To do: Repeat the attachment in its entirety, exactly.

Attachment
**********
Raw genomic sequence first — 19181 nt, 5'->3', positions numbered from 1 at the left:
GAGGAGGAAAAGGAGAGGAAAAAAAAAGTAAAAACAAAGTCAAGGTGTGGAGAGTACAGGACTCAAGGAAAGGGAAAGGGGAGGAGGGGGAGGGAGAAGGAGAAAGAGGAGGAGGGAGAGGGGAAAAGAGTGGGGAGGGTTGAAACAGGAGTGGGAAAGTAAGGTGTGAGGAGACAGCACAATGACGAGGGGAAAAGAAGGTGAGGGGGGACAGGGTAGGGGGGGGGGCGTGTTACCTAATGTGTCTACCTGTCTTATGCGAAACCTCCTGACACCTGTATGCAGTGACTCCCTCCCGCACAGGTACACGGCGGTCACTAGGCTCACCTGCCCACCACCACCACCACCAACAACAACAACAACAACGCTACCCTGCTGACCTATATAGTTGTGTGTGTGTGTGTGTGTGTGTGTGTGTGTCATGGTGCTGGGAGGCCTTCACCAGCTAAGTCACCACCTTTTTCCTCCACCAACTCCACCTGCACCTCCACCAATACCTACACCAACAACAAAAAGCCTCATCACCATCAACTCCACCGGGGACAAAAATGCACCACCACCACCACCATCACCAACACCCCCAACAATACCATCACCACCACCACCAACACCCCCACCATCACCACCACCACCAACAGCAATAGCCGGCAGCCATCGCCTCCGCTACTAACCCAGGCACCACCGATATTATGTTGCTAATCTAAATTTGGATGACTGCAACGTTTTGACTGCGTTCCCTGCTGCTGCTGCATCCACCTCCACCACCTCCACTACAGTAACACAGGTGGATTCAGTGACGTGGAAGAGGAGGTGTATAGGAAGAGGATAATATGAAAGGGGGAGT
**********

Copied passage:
Raw genomic sequence first — 19181 nt, 5'->3', positions numbered from 1 at the left:
GAGGAGGAAAAGGAGAGGAAAAAAAAAGTAAAAACAAAGTCAAGGTGTGGAGAGTACAGGACTCAAGGAAAGGGAAAGGGGAGGAGGGGGAGGGAGAAGGAGAAAGAGGAGGAGGGAGAGGGGAAAAGAGTGGGGAGGGTTGAAACAGGAGTGGGAAAGTAAGGTGTGAGGAGACAGCACAATGACGAGGGGAAAAGAAGGTGAGGGGGGACAGGGTAGGGGGGGGGGCGTGTTACCTAATGTGTCTACCTGTCTTATGCGAAACCTCCTGACACCTGTATGCAGTGACTCCCTCCCGCACAGGTACACGGCGGTCACTAGGCTCACCTGCCCACCACCACCACCACCAACAACAACAACAACAACGCTACCCTGCTGACCTATATAGTTGTGTGTGTGTGTGTGTGTGTGTGTGTGTGTCATGGTGCTGGGAGGCCTTCACCAGCTAAGTCACCACCTTTTTCCTCCACCAACTCCACCTGCACCTCCACCAATACCTACACCAACAACAAAAAGCCTCATCACCATCAACTCCACCGGGGACAAAAATGCACCACCACCACCACCATCACCAACACCCCCAACAATACCATCACCACCACCACCAACACCCCCACCATCACCACCACCACCAACAGCAATAGCCGGCAGCCATCGCCTCCGCTACTAACCCAGGCACCACCGATATTATGTTGCTAATCTAAATTTGGATGACTGCAACGTTTTGACTGCGTTCCCTGCTGCTGCTGCATCCACCTCCACCACCTCCACTACAGTAACACAGGTGGATTCAGTGACGTGGAAGAGGAGGTGTATAGGAAGAGGATAATATGAAAGGGGGAGT